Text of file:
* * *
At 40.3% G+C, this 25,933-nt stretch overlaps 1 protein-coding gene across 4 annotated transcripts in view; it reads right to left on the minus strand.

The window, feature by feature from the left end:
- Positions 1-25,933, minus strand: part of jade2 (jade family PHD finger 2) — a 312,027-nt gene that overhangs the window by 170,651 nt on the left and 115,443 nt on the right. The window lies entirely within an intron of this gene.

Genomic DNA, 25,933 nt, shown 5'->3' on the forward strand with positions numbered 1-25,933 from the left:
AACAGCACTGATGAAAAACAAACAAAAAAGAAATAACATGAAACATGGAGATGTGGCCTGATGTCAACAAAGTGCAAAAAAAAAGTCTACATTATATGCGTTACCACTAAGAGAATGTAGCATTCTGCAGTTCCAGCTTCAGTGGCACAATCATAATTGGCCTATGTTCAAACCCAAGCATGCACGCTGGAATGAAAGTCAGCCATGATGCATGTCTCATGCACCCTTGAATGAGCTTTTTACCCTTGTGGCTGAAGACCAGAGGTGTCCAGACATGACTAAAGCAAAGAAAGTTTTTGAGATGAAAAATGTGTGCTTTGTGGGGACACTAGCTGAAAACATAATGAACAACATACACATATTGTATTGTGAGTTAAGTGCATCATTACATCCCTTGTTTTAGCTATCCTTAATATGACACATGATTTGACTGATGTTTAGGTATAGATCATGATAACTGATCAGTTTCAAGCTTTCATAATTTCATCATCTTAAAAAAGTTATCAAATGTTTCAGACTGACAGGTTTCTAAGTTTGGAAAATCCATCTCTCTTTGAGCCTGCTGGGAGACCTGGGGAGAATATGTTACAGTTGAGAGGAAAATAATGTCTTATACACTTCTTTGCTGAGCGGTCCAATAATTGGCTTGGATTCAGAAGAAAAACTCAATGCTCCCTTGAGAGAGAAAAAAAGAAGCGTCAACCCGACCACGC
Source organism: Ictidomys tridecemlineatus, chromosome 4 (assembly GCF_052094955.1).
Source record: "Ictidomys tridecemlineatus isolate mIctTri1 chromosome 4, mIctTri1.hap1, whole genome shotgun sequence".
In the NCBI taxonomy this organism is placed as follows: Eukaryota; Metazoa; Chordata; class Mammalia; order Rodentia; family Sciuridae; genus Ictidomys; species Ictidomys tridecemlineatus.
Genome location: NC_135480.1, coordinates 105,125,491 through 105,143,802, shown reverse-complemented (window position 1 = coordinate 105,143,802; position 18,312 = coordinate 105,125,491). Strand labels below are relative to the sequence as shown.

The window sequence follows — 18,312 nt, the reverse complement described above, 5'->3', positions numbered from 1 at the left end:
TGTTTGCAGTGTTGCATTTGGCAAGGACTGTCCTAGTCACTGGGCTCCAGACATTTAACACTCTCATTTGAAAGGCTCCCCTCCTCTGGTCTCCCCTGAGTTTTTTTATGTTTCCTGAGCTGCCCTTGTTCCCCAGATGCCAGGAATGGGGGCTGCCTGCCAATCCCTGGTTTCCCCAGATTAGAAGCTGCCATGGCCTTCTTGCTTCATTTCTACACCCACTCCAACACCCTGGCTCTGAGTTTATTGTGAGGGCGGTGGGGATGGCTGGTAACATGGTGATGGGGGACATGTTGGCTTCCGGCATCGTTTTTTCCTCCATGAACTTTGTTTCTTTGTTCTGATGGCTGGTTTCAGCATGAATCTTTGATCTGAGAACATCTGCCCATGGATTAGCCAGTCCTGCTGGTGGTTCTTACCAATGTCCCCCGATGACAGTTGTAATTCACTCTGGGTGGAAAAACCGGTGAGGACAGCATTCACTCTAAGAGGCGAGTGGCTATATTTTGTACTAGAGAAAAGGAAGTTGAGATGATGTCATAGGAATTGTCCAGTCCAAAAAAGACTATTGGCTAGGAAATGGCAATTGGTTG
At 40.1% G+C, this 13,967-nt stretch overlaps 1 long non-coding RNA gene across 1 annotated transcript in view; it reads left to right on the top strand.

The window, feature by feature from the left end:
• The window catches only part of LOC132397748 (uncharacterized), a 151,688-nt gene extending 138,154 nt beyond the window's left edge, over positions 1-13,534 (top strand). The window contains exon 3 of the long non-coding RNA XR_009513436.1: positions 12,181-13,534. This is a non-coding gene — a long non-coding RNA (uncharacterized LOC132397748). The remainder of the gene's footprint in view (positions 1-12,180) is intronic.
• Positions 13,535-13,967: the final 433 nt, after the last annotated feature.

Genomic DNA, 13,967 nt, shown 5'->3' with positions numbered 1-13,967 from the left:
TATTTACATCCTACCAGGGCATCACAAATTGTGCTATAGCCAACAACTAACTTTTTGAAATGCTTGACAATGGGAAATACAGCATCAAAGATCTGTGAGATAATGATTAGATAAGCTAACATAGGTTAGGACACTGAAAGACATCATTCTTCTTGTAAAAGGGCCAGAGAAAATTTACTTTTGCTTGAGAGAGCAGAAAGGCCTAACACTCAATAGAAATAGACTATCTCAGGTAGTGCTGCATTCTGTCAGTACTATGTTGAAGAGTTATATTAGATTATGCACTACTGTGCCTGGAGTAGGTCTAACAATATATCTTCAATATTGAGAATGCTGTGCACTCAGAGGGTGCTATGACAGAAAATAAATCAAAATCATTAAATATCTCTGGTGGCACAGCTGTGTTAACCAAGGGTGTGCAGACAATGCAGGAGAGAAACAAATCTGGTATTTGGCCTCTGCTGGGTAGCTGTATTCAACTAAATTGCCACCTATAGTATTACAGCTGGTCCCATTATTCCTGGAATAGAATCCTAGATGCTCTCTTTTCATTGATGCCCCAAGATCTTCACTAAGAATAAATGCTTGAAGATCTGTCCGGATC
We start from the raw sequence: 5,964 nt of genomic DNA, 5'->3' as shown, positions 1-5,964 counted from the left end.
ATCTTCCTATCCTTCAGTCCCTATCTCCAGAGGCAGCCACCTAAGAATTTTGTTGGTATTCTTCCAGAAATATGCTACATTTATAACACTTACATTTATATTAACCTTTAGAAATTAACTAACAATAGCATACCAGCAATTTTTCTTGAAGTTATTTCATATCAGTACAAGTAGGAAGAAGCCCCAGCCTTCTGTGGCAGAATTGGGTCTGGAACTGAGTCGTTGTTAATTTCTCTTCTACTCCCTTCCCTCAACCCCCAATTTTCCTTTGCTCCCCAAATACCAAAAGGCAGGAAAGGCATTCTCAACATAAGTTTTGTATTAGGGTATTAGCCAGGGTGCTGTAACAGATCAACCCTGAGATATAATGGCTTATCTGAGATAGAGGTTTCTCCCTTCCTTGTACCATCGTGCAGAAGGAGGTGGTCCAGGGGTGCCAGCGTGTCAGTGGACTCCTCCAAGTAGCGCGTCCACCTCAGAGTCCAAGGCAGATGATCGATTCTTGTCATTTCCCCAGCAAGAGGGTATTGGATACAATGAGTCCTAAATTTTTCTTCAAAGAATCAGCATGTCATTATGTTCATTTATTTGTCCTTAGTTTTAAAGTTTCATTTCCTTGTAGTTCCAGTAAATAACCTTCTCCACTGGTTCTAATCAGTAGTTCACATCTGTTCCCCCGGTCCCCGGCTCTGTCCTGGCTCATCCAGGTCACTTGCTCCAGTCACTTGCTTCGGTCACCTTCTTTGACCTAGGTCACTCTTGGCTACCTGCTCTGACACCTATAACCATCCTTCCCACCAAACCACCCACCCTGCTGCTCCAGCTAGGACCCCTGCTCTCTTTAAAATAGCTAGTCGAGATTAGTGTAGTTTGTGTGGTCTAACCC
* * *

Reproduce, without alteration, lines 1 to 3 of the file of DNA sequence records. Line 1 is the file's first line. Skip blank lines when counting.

At 40.3% G+C, this 25,933-nt stretch overlaps 1 protein-coding gene across 4 annotated transcripts in view; it reads right to left on the minus strand.

The window, feature by feature from the left end:
- Positions 1-25,933, minus strand: part of jade2 (jade family PHD finger 2) — a 312,027-nt gene that overhangs the window by 170,651 nt on the left and 115,443 nt on the right. The window lies entirely within an intron of this gene.